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Hello fellow APDers!

  I am a second year university student and have just learned something
quite interesting in my Vascular Plants (Botany) course.  Salvinia is a
fern!  That's right, it grows from a rhizome, just like good old Java
fern.  Until recently (1994), it was in it's own order (Salviniales),
but in a paper by Rockwell and Stocky (my Bot prof), it is now in the
order Hydropterales along with all the other heterosporous ferns.  
  They reproduce via spore, which are stored in tough walled sacs called
sporocarbs.  These are located under water in the root area (not
actually roots).  Although I can't quite see any sporocarbs on mine (not
sure what sp., common name is Giant Duckweed), I suspect they grow when
the water level drops (another genus in the order develops sporocarbs
when the soil starts to dry).  Another interesting fact about their
reproduction is that they only posses one sex per sporocarb.  I'm not
sure if I should go into more detail about this, so if more is wanted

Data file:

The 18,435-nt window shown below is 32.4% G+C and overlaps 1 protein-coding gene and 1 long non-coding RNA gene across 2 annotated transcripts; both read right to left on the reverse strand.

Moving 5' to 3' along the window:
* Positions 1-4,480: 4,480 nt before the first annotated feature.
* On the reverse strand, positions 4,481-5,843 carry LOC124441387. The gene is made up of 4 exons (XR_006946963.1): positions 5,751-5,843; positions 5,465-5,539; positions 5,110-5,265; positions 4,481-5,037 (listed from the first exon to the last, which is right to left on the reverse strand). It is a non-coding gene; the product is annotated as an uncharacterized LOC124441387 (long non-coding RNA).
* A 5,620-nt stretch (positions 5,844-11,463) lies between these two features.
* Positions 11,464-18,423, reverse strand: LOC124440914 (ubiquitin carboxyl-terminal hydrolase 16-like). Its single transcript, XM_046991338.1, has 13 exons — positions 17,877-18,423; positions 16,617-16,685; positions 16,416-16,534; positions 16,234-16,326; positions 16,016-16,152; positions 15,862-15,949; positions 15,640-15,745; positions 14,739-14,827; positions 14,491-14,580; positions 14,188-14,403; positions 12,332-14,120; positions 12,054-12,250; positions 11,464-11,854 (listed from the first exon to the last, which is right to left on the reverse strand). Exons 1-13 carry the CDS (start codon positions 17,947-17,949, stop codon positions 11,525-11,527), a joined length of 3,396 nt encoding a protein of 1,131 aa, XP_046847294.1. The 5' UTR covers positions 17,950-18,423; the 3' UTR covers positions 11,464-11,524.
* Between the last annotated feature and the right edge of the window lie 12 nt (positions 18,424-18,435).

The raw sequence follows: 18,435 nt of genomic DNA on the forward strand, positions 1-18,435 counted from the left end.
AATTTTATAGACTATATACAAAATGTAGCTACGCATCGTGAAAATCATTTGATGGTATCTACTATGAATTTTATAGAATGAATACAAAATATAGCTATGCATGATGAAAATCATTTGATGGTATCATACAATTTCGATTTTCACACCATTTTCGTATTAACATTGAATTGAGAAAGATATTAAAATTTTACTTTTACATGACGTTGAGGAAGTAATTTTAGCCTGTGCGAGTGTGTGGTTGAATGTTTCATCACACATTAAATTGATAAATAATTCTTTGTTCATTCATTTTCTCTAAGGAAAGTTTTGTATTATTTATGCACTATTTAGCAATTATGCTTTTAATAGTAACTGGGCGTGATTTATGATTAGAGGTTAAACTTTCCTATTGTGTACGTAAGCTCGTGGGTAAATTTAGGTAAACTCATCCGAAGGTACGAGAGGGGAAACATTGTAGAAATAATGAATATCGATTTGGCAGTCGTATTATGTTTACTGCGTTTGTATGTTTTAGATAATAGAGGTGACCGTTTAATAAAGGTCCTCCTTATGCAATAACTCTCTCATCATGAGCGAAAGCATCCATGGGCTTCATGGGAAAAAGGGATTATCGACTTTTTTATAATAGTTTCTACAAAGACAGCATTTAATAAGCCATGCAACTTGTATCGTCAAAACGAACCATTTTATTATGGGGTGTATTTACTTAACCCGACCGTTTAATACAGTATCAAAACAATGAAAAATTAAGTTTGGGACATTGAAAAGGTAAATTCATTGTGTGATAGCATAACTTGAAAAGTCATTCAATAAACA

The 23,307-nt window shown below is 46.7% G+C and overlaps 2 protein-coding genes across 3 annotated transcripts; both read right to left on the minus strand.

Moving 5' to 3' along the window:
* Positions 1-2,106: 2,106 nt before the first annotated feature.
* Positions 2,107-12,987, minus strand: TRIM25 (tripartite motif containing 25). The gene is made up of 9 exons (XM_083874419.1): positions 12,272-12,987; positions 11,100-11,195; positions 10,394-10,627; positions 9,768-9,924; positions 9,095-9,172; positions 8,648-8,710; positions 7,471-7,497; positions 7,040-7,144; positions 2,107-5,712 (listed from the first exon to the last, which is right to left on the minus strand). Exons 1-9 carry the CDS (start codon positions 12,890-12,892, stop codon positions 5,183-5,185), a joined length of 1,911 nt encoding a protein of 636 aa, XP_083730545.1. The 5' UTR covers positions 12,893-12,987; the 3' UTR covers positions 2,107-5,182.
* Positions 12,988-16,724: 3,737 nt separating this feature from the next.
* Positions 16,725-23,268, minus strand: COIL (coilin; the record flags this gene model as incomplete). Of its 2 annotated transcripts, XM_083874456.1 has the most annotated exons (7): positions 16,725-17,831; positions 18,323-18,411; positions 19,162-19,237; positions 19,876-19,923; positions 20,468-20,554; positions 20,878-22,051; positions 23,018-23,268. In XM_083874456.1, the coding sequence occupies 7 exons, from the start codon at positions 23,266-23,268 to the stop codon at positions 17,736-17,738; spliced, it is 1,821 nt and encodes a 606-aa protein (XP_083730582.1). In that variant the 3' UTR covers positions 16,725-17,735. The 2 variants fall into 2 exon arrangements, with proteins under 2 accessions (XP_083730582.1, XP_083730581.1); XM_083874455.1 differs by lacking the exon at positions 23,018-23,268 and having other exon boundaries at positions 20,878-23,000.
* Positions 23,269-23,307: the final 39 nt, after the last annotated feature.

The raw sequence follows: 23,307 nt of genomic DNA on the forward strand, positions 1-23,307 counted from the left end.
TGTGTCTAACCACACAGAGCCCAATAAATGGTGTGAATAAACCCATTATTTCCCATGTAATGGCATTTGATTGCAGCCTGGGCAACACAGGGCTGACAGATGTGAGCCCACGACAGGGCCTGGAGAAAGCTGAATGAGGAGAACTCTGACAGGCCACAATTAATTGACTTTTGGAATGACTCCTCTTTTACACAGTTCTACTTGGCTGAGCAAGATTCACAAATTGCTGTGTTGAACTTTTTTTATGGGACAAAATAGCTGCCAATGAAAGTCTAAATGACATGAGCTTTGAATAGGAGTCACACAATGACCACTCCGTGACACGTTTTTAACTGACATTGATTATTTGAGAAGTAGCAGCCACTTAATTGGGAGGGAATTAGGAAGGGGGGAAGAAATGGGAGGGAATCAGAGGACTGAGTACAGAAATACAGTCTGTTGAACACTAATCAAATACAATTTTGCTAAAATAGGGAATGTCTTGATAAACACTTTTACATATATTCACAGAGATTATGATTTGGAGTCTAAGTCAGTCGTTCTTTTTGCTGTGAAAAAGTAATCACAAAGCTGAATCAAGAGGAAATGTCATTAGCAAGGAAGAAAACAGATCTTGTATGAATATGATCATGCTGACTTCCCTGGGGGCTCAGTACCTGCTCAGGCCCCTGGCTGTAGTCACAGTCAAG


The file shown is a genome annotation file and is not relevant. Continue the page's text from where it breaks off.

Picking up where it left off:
I'll send it.
  They posses four pinnae or leaves.  Although we only see three on the
water's surface and some roots underwater, the roots are actually the
fourth leaf.  This leaf is dissected (i.e.. no lamina), only the
vascular tissues are present (this blew my mind!).  The tiny 'hairs' on
the leaves are called trichomes, which help keep the plant afloat.

  This class (Tuesday's Botany class that is) totally peeked my interest
in the course.  Until today I was regretting I took the course, but now
that I am starting to learn more about plants I'm familiar with, I think
my interest (and hopefully mark) in the course will rise.

I hope you guys find this as interesting as I do!

Jason Miller
Sherwood Park, AB
(780) 464-9635